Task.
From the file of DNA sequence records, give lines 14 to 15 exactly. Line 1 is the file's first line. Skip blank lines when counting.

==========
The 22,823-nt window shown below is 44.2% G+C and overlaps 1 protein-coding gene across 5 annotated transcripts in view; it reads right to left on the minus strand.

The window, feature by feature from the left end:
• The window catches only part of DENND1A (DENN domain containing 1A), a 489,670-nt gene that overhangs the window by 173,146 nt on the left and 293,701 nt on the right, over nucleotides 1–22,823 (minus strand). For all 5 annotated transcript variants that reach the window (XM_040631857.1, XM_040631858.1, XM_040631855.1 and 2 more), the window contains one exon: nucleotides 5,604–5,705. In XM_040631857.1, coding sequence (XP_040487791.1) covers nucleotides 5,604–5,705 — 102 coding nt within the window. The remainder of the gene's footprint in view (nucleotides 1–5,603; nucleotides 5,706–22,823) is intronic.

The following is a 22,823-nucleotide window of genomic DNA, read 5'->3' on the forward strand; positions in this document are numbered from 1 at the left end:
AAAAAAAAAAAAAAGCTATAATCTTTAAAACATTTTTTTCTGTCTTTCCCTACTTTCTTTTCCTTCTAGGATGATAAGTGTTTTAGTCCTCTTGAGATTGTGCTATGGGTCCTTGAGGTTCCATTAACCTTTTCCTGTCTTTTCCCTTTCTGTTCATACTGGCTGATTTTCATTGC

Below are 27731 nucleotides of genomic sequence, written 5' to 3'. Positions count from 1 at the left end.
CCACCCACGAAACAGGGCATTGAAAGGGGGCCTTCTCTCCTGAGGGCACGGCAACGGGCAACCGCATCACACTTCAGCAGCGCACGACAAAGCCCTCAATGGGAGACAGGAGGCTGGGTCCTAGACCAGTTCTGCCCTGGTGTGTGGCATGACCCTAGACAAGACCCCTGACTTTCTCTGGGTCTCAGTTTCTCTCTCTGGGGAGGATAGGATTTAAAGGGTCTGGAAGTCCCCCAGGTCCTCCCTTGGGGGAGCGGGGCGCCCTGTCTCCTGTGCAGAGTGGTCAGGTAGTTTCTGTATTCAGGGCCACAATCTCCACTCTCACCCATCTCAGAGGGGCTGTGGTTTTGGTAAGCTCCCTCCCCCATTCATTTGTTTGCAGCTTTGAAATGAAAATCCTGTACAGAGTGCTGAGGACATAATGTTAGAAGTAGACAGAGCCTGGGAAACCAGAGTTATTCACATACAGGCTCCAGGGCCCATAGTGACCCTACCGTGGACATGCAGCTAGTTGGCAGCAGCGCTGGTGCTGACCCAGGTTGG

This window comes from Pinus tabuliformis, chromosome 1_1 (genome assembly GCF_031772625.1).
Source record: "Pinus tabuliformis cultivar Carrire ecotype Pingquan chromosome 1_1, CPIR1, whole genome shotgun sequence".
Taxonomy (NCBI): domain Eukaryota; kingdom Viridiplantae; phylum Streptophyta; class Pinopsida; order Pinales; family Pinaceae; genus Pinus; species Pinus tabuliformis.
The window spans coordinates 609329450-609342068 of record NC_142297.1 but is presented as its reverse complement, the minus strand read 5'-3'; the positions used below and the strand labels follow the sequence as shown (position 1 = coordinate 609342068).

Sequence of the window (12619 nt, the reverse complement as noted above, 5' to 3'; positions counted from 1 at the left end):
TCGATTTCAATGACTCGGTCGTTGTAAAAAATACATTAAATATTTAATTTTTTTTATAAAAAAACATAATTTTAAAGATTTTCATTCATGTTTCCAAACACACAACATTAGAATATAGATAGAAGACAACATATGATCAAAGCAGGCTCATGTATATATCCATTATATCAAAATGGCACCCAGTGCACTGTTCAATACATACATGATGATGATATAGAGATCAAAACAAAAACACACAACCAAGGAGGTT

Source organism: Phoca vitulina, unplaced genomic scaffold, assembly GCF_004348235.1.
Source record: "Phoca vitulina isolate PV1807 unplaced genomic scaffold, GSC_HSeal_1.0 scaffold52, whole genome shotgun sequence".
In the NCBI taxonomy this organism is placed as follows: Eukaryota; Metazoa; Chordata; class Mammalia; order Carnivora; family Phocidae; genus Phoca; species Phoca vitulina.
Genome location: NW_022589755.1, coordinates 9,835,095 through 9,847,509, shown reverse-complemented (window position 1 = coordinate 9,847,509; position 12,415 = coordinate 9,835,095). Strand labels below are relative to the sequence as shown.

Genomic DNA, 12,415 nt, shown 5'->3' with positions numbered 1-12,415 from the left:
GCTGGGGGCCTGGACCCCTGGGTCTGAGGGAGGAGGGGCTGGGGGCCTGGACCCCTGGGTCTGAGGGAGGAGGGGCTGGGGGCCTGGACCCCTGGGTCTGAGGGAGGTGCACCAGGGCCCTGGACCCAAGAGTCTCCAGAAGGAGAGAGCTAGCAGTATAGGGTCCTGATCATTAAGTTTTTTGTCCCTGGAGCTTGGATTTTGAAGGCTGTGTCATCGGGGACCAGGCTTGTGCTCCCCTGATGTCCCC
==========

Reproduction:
Source organism: Phoca vitulina, unplaced genomic scaffold, assembly GCF_004348235.1.
Source record: "Phoca vitulina isolate PV1807 unplaced genomic scaffold, GSC_HSeal_1.0 scaffold52, whole genome shotgun sequence".